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Fifty-three billion smackers. That's how much telecom tycoon Carlos Slim Helu, the wealthiest human on the planet, is worth by Forbes' latest exhaustive count. (Actually, the tally was $53.5 billion--when you're dealing in 10 digits, every decimal place counts.)
Those kinds of numbers can't help but make you think: What exactly does it take to amass that kind of wealth? More important, do you have it?
Perhaps no other country celebrates innovation the way America does.
This passion for inventions started early in our history. Did you know that George Washington signed the First U.S. Patent Grant on July 31, 1790, and the patent examiner was none other than Thomas Jefferson? (Thank you, Google (GOOG)!) In America, we're reminded of the life-changing power of inventiveness every day. Some of the greatest inventors of yesterday spawned the greatest brands of today. What do the names Chrysler, Coleman, Goodyear (GT), Campbell (CPB), Colt, and Edison mean to you? Cars, tents, tires, soup, guns, and the electric lightbulb, of course.
America finds itself confronting a host of problems - from environmental crises to reform on Wall Street, Congress has no shortage of pressing issues to tackle.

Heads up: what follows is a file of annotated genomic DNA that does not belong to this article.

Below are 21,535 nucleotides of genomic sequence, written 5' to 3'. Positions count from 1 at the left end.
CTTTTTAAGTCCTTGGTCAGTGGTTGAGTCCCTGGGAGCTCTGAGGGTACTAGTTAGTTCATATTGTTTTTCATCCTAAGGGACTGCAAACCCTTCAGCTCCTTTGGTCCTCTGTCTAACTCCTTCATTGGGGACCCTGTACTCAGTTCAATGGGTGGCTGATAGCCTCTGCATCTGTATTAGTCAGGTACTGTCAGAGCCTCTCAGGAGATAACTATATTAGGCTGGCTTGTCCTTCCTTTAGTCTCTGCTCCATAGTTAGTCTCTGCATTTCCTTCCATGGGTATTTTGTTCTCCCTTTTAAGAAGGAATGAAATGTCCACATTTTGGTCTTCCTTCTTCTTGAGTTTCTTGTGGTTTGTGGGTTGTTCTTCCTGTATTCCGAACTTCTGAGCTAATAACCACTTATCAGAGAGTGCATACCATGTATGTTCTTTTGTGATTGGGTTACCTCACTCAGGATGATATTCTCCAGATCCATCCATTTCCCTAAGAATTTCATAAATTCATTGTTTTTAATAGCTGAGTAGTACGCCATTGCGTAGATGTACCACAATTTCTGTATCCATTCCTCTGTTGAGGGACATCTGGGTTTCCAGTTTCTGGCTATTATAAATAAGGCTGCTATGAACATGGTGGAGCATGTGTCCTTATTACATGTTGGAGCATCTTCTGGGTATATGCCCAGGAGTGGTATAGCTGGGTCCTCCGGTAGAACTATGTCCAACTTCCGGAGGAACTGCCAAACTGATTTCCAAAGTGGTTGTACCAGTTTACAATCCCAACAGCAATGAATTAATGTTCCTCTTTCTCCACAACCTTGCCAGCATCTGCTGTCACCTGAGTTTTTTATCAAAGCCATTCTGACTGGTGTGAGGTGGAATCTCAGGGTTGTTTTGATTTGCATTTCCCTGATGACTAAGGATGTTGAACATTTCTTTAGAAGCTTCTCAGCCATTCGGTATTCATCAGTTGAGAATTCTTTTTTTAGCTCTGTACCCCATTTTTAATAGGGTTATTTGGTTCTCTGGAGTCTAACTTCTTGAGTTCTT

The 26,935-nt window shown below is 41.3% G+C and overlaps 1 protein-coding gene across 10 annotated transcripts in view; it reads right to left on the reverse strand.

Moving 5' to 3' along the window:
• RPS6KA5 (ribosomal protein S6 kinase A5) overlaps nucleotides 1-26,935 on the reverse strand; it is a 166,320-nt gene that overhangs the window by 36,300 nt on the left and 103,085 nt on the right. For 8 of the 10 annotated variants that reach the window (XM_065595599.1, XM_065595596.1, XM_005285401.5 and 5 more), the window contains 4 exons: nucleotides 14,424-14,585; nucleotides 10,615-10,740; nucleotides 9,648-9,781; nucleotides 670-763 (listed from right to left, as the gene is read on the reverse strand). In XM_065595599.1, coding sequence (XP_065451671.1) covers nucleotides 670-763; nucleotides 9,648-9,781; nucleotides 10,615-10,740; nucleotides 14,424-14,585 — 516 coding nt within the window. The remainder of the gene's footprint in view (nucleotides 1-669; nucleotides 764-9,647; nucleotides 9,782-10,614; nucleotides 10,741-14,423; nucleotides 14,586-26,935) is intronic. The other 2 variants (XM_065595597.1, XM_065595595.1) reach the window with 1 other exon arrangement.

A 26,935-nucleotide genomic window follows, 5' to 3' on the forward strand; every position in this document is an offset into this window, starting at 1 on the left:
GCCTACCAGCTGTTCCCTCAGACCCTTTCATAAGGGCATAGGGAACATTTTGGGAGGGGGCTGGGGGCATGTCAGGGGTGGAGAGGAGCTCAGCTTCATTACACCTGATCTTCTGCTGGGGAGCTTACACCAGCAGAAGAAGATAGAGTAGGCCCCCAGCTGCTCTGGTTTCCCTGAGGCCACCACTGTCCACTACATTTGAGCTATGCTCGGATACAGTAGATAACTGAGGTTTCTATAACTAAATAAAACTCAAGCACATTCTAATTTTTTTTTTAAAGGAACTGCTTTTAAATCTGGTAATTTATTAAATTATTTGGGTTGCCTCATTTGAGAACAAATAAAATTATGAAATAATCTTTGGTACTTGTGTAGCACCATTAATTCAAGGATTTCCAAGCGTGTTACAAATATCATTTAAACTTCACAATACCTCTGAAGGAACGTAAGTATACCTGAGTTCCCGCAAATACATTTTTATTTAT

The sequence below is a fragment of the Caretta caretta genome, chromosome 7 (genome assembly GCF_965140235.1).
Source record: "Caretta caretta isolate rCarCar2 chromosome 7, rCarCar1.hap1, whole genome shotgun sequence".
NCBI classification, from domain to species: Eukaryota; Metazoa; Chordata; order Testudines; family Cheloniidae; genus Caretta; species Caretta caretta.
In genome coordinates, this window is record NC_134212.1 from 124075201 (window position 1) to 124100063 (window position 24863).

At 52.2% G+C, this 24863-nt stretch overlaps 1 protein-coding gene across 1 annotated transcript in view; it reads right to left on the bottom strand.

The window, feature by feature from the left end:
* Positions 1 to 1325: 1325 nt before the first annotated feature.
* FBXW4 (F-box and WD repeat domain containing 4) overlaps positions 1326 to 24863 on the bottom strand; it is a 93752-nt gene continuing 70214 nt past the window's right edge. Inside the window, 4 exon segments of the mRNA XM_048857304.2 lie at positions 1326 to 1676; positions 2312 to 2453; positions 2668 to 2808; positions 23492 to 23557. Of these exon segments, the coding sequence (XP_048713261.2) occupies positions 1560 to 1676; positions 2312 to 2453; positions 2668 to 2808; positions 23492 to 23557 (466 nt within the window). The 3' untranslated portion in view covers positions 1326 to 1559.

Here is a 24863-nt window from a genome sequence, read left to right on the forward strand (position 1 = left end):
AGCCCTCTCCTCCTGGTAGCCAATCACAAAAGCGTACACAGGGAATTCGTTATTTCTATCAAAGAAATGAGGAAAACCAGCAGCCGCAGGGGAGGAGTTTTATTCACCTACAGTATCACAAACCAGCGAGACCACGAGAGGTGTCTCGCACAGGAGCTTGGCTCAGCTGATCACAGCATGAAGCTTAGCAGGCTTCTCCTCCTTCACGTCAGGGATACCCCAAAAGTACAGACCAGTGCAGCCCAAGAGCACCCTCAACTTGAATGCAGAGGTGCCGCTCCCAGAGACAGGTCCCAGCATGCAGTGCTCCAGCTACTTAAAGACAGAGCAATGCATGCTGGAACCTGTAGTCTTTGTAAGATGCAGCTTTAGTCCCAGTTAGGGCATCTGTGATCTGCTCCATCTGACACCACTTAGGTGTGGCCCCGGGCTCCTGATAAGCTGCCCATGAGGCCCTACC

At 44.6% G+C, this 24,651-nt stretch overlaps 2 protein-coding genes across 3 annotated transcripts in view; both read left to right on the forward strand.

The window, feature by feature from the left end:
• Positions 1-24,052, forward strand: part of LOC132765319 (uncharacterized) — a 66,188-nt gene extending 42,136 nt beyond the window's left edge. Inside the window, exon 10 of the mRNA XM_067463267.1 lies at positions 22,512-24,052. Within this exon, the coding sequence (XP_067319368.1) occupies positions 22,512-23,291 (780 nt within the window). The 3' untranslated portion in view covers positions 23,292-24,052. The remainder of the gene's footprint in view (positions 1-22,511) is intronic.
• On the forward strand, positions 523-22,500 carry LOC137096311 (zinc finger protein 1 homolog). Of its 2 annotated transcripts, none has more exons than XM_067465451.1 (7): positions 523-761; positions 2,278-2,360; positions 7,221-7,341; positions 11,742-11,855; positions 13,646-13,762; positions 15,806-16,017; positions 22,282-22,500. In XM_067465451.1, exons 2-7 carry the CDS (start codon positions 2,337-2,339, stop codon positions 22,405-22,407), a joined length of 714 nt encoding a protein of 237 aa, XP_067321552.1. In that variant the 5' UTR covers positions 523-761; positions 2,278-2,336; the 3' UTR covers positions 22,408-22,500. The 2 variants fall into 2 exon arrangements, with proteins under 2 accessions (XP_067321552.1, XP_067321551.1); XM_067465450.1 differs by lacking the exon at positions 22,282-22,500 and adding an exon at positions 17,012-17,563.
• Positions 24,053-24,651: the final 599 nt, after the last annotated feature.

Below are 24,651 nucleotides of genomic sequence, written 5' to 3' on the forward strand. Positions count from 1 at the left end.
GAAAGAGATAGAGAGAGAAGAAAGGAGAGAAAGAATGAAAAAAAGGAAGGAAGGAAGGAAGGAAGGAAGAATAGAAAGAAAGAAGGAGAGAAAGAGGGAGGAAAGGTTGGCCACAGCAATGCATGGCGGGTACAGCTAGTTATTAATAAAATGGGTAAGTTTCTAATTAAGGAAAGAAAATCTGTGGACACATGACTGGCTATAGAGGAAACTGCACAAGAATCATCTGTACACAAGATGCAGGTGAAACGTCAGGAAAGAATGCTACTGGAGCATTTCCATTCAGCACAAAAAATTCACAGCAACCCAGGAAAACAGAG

Michael Gallegos has always believed in giving back, but he only recently discovered the importance of giving back to entrepreneurship.
First-year undergrads at Babson College in Wellesley, Mass. have come up with 16 new businesses as part of a management and entrepreneurship course. Each team was made up of approximately 30 students and the businesses vary from imitation sunglasses to wireless mice with 1GB USB storage to an accessory locating gadget.
The class, Foundations of Management and Entrepreneurship is a seven-credit, year-long focus on the world of business where student teams invent, develop, launch, manage and liquidate a business. Students study entrepreneurship, marketing, accounting, organizational behavior, information systems and operations. Babson provides up to $3,000 as startup money for these student endeavors and the businesses will run throughout the spring semester. Any profits are donated to a local community service agency of the team’s choice.
Valuation may be done for a wide range of reasons and is not an exact science, whatever method you use. To understand how a company's fair market value is reached, start here.
Operating under a mandate to prepare for the worst in order to achieve the best, the author, an African-American woman entrepreneur in the male-dominated metals industry, writes that preparation has been critical to facing the challenges presented by the economic difficulties and post-terrorist environment of this difficult year 2001.
The entrepreneur recounts how his firm went from being one of 50 tactical suppliers for a large firm to joining its exclusive club of strategic partners. The key: first understand these large firms' challenges and deliver solutions that would transform their businesses.
They said they would increase credit to small businesses in 2010. Here's a look at how some of the biggest fared in the first quarter.
One sentence was all it took. It came down to a quick choice, and the one he chose probably wrecked his career.
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